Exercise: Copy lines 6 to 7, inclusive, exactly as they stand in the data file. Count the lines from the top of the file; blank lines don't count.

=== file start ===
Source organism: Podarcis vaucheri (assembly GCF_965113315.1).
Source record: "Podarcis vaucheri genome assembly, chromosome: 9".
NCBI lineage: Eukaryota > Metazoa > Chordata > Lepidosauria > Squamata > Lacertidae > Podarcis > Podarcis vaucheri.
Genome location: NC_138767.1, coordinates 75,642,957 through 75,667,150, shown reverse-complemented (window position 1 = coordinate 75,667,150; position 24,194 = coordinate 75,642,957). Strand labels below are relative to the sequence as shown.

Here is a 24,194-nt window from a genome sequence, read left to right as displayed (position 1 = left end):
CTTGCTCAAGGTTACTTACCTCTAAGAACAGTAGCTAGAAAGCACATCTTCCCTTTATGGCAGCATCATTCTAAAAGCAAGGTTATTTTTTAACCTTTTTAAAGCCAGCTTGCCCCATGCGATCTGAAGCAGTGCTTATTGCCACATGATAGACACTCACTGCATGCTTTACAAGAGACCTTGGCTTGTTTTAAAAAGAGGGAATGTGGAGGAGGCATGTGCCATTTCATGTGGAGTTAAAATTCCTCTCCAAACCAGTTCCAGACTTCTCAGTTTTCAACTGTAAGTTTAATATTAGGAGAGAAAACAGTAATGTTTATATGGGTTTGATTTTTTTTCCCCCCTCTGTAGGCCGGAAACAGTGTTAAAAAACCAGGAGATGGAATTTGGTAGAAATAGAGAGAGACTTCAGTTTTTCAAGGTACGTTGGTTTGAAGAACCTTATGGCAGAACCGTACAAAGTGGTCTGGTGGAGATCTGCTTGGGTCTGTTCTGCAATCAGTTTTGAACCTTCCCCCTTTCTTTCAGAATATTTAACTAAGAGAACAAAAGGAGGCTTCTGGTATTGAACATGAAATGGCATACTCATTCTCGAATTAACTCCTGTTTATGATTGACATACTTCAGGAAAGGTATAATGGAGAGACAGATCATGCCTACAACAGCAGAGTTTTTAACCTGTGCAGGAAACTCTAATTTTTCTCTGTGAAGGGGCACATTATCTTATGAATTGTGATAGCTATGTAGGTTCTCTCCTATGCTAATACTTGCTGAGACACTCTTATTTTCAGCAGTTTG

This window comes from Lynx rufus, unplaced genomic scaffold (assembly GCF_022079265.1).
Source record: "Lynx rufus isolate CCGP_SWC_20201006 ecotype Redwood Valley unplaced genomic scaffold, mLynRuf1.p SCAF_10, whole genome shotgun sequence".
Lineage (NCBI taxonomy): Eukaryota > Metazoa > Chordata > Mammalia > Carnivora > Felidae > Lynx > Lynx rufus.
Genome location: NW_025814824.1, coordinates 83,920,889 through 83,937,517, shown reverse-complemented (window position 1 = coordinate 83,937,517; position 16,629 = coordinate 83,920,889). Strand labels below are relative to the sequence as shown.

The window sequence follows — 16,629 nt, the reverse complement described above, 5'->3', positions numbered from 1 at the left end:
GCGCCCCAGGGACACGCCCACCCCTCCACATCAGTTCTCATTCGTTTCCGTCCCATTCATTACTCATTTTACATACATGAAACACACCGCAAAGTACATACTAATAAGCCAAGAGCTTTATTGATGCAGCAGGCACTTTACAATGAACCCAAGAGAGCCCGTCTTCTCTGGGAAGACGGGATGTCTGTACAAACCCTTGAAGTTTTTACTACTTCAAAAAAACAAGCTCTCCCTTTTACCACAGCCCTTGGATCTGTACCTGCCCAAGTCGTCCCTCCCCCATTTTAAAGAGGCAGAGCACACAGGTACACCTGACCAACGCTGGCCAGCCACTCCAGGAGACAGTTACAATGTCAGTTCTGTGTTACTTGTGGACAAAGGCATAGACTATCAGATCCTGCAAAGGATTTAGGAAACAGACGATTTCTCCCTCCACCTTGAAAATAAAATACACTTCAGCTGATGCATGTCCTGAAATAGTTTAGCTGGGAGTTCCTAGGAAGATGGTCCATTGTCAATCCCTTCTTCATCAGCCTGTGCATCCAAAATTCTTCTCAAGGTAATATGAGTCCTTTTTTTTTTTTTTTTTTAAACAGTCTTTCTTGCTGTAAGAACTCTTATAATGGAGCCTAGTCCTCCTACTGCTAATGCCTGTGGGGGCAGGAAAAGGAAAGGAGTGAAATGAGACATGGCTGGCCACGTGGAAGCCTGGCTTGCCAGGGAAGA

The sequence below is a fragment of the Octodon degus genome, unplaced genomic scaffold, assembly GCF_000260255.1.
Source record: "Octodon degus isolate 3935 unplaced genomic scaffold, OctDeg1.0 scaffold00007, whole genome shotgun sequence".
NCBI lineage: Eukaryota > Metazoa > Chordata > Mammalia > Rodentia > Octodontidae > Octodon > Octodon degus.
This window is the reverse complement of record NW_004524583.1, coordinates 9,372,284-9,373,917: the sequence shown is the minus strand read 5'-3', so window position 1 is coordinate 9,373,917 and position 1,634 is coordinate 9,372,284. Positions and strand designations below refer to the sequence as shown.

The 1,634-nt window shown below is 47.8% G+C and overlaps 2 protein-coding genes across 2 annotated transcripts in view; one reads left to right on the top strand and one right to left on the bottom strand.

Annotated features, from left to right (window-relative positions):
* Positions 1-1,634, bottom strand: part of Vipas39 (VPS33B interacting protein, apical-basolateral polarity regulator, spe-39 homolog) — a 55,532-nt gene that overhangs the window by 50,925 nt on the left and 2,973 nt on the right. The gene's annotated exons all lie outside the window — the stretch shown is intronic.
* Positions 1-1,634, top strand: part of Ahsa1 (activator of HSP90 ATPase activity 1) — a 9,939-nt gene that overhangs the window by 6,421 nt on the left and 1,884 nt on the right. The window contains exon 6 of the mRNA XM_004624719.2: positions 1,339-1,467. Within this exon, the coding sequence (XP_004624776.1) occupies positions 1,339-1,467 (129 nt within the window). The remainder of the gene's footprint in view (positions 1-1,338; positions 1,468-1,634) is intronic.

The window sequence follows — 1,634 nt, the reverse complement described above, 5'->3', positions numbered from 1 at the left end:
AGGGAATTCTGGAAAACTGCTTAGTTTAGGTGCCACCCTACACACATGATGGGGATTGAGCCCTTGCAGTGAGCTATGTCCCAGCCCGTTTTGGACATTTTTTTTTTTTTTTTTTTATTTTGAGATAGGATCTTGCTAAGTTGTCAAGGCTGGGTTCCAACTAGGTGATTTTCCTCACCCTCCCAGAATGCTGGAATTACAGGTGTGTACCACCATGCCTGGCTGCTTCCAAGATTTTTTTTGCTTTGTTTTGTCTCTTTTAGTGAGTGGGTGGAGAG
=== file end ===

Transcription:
CTTGCTCAAGGTTACTTACCTCTAAGAACAGTAGCTAGAAAGCACATCTTCCCTTTATGGCAGCATCATTCTAAAAGCAAGGTTATTTTTTAACCTTTTTAAAGCCAGCTTGCCCCATGCGATCTGAAGCAGTGCTTATTGCCACATGATAGACACTCACTGCATGCTTTACAAGAGACCTTGGCTTGTTTTAAAAAGAGGGAATGTGGAGGAGGCATGTGCCATTTCATGTGGAGTTAAAATTCCTCTCCAAACCAGTTCCAGACTTCTCAGTTTTCAACTGTAAGTTTAATATTAGGAGAGAAAACAGTAATGTTTATATGGGTTTGATTTTTTTTCCCCCCTCTGTAGGCCGGAAACAGTGTTAAAAAACCAGGAGATGGAATTTGGTAGAAATAGAGAGAGACTTCAGTTTTTCAAGGTACGTTGGTTTGAAGAACCTTATGGCAGAACCGTACAAAGTGGTCTGGTGGAGATCTGCTTGGGTCTGTTCTGCAATCAGTTTTGAACCTTCCCCCTTTCTTTCAGAATATTTAACTAAGAGAACAAAAGGAGGCTTCTGGTATTGAACATGAAATGGCATACTCATTCTCGAATTAACTCCTGTTTATGATTGACATACTTCAGGAAAGGTATAATGGAGAGACAGATCATGCCTACAACAGCAGAGTTTTTAACCTGTGCAGGAAACTCTAATTTTTCTCTGTGAAGGGGCACATTATCTTATGAATTGTGATAGCTATGTAGGTTCTCTCCTATGCTAATACTTGCTGAGACACTCTTATTTTCAGCAGTTTG

This window comes from Lynx rufus, unplaced genomic scaffold (assembly GCF_022079265.1).